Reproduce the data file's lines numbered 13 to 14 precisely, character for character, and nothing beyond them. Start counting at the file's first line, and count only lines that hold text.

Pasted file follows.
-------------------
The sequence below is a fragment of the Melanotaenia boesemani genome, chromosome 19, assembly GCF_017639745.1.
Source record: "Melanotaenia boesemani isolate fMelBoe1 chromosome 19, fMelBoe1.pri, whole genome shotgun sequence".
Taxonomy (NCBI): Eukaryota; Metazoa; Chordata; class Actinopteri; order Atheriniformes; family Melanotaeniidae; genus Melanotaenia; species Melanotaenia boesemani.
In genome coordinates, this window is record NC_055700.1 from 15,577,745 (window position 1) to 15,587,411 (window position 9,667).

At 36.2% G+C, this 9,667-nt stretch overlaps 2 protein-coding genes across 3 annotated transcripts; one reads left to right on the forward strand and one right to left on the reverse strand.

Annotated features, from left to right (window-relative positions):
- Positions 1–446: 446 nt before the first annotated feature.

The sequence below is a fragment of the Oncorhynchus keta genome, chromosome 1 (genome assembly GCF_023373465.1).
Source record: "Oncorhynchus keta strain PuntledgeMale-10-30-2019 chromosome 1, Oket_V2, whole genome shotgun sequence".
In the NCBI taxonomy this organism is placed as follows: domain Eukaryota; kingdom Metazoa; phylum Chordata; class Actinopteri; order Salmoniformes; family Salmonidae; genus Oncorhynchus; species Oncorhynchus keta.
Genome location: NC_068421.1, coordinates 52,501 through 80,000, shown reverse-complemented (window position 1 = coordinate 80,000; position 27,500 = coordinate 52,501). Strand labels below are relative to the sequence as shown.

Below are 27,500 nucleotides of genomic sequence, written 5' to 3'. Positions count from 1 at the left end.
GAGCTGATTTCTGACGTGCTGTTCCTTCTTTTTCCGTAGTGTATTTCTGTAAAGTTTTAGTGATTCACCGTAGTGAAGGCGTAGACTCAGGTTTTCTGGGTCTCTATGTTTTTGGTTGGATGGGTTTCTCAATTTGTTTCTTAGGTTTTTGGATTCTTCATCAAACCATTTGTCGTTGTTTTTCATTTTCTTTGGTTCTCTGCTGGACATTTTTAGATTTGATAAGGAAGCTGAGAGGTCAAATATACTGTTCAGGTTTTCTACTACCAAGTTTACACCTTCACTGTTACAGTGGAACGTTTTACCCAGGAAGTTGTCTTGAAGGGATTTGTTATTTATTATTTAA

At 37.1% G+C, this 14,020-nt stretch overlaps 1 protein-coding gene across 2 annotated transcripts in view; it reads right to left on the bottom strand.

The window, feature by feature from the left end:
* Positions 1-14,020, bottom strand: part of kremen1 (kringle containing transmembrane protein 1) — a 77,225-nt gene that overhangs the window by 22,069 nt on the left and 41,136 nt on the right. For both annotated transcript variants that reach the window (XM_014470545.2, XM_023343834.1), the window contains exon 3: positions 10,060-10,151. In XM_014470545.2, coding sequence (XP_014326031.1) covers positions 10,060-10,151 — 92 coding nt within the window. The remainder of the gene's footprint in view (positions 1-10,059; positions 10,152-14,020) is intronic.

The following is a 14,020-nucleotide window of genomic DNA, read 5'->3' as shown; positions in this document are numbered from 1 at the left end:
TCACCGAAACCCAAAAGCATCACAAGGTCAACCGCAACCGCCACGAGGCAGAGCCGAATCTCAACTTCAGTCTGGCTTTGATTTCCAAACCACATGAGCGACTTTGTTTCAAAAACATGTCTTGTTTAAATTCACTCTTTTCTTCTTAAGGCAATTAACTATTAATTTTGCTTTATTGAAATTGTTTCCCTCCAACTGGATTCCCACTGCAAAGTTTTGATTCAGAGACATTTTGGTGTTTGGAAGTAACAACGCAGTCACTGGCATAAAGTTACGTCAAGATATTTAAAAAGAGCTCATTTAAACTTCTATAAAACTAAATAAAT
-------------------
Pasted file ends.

GAGCTGATTTCTGACGTGCTGTTCCTTCTTTTTCCGTAGTGTATTTCTGTAAAGTTTTAGTGATTCACCGTAGTGAAGGCGTAGACTCAGGTTTTCTGGGTCTCTATGTTTTTGGTTGGATGGGTTTCTCAATTTGTTTCTTAGGTTTTTGGATTCTTCATCAAACCATTTGTCGTTGTTTTTCATTTTCTTTGGTTCTCTGCTGGACATTTTTAGATTTGATAAGGAAGCTGAGAGGTCAAATATACTGTTCAGGTTTTCTACTACCAAGTTTACACCTTCACTGTTACAGTGGAACGTTTTACCCAGGAAGTTGTCTTGAAGGGATTTGTTATTTATTATTTAA

At 37.1% G+C, this 14,020-nt stretch overlaps 1 protein-coding gene across 2 annotated transcripts in view; it reads right to left on the bottom strand.